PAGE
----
Muslims all over the world celebrate the first day of Syawal otherwise known as Eid Al-Fitr, or Idul Fitri in Indonesia. People in different countries have their own traditions of celebrating Eid, some of which are totally unusual compared to the culture in this country.
In Afghanistan, people come together after doing Eid prayers and gather for games and food, including the festival of egg fights. Egg fight is done by two men with their hard-boiled eggs, each trying to be the first to crack his opponent’s egg. Another popular game is ghursai, which involves two men standing opposite of each other on one leg while holding the other leg with one hand behind the back. They would hop towards each other on their sole standing leg and make the other fall or drop the second leg by pushing and shoving.
Turkey celebrates Eid with a candy festival, since the country is big on sweets. The sugar feast locally known as Seker Bayrami is a three-day celebration where people shop for traditional candies and chocolate, prepare pastries like baklava, get a haircut and do personal grooming since looking their best is the main key during the festival. Children would visit houses of their neighbors and wish them a blessed feast, and in return they will get candies, chocolate or even a small amount of money; almost resembling Halloween in Western countries.
Although minor in number, Islam is still the second most practiced faith in the country, behind Roman Catholicism. In fact, the biggest mosque in Europe is located in the capital city of Rome. The religion was first introduced during the 9th century, but expanded greatly in the 20th century. As most of the areas in this country are surrounded by water, it is a common occurrence for Muslim Italians to do Eid prayers by the sea, for sure adding a different atmosphere of celebrating their victory.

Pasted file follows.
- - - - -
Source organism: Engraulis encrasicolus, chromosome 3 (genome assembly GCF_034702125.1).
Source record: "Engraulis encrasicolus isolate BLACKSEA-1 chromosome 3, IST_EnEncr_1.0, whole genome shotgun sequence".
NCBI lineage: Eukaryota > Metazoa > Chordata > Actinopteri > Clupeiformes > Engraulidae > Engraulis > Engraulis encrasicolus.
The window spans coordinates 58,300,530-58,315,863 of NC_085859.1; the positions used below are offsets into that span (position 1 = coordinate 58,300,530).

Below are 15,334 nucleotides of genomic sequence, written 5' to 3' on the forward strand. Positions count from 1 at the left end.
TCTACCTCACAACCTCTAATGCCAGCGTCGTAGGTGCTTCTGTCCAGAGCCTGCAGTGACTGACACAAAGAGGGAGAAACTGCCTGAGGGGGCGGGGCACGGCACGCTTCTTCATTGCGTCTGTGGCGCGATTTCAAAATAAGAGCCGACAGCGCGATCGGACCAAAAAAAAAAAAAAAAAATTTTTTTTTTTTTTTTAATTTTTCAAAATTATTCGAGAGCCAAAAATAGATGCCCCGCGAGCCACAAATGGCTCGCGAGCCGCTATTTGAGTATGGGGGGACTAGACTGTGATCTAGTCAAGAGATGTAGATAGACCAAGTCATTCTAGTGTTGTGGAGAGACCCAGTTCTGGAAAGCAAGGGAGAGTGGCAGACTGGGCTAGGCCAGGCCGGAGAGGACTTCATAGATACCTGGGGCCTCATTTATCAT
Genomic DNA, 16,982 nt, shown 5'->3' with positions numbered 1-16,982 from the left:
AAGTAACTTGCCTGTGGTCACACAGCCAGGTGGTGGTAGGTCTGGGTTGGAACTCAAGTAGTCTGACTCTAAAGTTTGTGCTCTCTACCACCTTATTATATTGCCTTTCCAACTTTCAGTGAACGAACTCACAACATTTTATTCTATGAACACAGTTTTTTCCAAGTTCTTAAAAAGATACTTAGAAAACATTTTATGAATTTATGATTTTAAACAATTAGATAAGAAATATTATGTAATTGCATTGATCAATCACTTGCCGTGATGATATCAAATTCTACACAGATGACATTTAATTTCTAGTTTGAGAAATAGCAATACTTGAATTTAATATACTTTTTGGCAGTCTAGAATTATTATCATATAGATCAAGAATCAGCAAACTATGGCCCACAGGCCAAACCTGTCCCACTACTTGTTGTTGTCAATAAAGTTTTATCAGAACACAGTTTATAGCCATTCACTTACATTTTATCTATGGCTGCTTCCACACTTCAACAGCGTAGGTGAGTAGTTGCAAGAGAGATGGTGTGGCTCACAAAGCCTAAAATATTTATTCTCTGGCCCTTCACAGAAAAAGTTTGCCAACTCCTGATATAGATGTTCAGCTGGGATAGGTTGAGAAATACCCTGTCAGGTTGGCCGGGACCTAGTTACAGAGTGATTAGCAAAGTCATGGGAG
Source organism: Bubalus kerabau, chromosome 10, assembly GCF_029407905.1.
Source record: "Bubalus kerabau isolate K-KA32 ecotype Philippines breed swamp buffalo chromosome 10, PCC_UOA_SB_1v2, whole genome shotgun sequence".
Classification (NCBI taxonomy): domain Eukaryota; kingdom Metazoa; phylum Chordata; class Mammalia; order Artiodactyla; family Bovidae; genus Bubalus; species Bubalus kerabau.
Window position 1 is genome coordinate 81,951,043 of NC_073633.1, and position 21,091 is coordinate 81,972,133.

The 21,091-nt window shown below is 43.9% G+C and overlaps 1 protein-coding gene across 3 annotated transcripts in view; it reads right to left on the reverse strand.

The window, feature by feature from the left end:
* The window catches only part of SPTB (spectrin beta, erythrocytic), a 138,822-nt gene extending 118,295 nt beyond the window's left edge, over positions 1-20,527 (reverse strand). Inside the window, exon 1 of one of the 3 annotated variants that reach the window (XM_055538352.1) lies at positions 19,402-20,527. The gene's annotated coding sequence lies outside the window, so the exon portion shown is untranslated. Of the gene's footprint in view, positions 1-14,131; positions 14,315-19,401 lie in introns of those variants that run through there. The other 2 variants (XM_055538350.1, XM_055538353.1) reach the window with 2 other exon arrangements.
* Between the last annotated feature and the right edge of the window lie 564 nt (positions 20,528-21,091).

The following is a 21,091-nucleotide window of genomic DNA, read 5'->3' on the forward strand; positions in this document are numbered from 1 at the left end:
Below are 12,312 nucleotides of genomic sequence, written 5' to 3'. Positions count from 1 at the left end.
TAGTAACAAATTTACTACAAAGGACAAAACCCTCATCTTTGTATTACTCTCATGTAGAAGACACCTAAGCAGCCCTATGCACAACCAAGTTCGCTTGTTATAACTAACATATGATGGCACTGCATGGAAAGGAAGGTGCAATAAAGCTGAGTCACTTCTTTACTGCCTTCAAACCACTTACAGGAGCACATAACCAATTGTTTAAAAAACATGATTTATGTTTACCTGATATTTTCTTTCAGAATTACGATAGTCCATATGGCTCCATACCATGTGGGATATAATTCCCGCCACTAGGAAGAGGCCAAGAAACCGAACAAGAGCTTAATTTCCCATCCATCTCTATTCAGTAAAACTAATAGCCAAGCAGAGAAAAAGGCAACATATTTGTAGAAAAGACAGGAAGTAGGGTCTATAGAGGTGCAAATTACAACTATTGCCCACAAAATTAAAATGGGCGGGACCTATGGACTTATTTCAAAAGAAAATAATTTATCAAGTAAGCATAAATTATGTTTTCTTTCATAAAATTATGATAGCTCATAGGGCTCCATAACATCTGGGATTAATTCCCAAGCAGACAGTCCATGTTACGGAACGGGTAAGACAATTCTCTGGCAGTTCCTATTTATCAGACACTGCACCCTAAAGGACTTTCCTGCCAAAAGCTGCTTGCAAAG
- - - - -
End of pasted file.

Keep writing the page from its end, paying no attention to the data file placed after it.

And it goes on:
In Egypt, Eid Al-Fitr is a three-day holiday. The keyword is Eid, a word that means a festivity, a celebration, a recurring happiness, and a feast. During this holiday, families would go to a park nearby and have a feast of Eid-themed dishes. The item most associated with Eid is Kahk, a type cookies filled with nuts and covered with powdered sugar. Interestingly, during the Eid holiday period, increased prices of Kahk ingredients did not stop Egyptians from celebrating their feast.
Eid Al-Fitr in Myanmar only lasts a day, but the whole month of Ramadan leading up to this day is just as, if not more, festive as the holiday. Burmese Muslims in small towns and villages with considerable Muslim populations would organize singing teams called Jago, meaning wake up. Teams of Jago usually don’t use musical instruments apart from the occasional use of harmonica. They will go out and about caroling throughout the neighborhoods singing religious songs before sunrise to wake fellow Muslims for their Suhoor, a meal eaten before fasting.